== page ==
Holden said residents in Yaroslavsky’s district have launched a scare campaign in the Fairfax neighborhood, telling homeowners that the project will destroy their property values and bring crime and traffic to their doorsteps.

“People all around that neighborhood want the road improved,” Holden said last week. “We are trying to make it safe. The people against it have been scared by false materials . . . that say we are going to put a highway outside their front doors. That just isn’t true.”


But at a public hearing in October and a recent council committee meeting, opponents of the project far outnumbered those in favor of it. At both sessions, residents accused Holden of forcing the widening project on the neighborhood to serve the growing commercial areas near 3rd Street and Melrose Avenue. Holden, who does not represent those areas, has dismissed the charges as nonsense.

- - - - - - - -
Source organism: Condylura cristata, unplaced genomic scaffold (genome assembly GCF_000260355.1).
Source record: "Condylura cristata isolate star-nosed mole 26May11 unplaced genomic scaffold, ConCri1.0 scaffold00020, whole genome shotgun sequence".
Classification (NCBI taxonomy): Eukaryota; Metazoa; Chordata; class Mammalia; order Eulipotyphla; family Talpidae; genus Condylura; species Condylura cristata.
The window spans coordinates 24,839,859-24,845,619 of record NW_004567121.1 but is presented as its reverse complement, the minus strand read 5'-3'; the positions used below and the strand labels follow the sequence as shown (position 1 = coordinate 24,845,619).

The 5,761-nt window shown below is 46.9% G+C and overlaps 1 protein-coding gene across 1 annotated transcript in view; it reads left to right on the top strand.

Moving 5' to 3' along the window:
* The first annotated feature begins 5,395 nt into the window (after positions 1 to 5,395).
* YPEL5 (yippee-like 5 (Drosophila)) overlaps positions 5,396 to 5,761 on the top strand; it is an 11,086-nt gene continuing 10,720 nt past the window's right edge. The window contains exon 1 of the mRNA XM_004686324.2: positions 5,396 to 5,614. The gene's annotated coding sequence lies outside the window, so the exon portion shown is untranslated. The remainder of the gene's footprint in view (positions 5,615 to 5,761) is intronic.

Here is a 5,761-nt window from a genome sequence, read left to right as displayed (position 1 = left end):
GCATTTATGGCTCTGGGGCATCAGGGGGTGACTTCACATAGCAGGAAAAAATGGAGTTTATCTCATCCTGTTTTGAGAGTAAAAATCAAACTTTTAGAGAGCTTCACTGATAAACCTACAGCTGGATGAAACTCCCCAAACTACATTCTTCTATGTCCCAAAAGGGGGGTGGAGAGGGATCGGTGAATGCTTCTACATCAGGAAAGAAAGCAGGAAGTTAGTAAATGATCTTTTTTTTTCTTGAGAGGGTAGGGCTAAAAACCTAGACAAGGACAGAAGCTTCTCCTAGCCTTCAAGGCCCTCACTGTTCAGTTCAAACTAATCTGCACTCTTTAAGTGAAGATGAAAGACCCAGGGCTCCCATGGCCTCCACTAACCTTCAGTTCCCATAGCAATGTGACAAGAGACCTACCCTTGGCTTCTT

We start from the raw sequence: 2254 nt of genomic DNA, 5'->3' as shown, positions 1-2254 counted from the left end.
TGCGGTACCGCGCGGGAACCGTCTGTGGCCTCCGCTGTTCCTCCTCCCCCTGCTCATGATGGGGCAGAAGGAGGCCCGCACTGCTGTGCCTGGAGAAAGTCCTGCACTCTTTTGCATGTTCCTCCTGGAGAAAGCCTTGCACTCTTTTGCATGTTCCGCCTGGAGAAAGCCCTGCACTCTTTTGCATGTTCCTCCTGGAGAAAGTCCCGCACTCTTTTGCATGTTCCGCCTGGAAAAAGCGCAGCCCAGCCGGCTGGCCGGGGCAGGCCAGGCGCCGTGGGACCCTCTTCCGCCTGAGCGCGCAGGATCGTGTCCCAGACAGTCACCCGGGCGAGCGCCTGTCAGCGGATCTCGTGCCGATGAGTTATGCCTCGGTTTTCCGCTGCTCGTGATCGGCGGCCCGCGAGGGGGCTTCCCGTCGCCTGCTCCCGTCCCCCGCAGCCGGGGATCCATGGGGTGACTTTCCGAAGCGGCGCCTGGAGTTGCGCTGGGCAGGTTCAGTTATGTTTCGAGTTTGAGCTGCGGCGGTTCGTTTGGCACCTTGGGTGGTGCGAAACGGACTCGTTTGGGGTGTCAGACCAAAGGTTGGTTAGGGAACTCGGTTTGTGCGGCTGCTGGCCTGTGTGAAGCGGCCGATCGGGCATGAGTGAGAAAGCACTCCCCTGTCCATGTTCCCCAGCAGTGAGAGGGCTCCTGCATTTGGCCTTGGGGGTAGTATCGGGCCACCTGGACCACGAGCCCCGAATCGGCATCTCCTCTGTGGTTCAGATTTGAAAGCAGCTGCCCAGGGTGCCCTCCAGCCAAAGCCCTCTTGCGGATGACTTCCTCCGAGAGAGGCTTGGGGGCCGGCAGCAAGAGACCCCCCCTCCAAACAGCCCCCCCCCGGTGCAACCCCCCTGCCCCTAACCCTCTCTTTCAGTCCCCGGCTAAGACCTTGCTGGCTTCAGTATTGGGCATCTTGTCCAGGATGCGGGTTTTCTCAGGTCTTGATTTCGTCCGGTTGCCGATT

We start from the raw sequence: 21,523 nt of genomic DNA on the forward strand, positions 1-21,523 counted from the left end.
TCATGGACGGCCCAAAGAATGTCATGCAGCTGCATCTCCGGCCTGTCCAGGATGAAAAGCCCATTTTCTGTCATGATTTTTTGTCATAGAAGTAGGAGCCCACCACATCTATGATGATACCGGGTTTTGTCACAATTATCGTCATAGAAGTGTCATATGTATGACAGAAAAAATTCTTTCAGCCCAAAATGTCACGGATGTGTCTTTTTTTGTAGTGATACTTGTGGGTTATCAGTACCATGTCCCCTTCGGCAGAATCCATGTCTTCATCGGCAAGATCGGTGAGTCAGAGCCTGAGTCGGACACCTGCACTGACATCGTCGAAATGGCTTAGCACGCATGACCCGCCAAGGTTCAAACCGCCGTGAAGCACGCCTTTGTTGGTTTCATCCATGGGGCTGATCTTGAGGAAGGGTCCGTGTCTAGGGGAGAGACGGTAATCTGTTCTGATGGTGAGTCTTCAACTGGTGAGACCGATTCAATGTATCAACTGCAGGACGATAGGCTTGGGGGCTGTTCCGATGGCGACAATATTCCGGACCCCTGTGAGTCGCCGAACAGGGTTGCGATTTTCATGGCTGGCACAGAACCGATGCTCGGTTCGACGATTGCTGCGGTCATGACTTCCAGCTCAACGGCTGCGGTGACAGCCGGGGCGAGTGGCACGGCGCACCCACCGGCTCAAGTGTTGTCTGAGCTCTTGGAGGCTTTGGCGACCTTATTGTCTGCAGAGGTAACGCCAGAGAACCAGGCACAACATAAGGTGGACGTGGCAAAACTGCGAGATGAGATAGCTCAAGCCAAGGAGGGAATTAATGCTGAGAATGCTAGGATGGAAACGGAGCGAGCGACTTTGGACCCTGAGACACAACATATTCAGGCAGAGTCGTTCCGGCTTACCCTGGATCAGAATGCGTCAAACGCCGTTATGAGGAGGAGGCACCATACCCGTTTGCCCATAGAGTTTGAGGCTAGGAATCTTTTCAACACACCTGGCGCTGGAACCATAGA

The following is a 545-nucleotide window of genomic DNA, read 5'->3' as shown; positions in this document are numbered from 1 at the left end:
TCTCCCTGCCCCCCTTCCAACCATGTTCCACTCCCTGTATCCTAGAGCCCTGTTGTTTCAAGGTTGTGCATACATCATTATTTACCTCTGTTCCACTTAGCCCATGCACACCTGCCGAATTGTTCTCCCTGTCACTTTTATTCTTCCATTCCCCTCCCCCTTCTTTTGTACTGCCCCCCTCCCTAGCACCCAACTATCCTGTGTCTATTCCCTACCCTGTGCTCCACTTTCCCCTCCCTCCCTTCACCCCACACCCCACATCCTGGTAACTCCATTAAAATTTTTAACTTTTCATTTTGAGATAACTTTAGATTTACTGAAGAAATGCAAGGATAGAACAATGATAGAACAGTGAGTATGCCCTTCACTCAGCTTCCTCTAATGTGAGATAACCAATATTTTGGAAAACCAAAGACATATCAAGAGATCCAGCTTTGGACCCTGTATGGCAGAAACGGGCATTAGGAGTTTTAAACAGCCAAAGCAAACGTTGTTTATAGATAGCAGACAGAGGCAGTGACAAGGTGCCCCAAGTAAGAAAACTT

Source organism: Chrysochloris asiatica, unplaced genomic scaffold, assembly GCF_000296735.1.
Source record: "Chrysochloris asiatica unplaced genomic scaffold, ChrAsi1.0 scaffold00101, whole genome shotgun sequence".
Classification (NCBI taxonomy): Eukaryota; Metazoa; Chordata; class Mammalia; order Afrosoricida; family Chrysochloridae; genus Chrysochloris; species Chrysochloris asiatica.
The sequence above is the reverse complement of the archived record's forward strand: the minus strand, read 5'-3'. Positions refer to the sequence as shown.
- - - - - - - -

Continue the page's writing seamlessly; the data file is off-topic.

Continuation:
Residents along Fairfax as well as some from nearby streets said widening the road would simply invite more commuters to abandon other thoroughfares and join the parade of vehicles outside their homes. The residents were unanimous in supporting rebuilding and repaving the road--which has become the unofficial hubcap capital of the Westside because of its deep and abundant potholes--but they said those improvements do not require widening it to 46 feet.

Seymour Robinson, executive director of the Westside Action Coalition, an umbrella organization of Westside resident groups, proposed a compromise at the committee meeting that calls for a 36-foot-wide roadway. In 1973, he and other residents defeated a proposal to widen the road to 66 feet.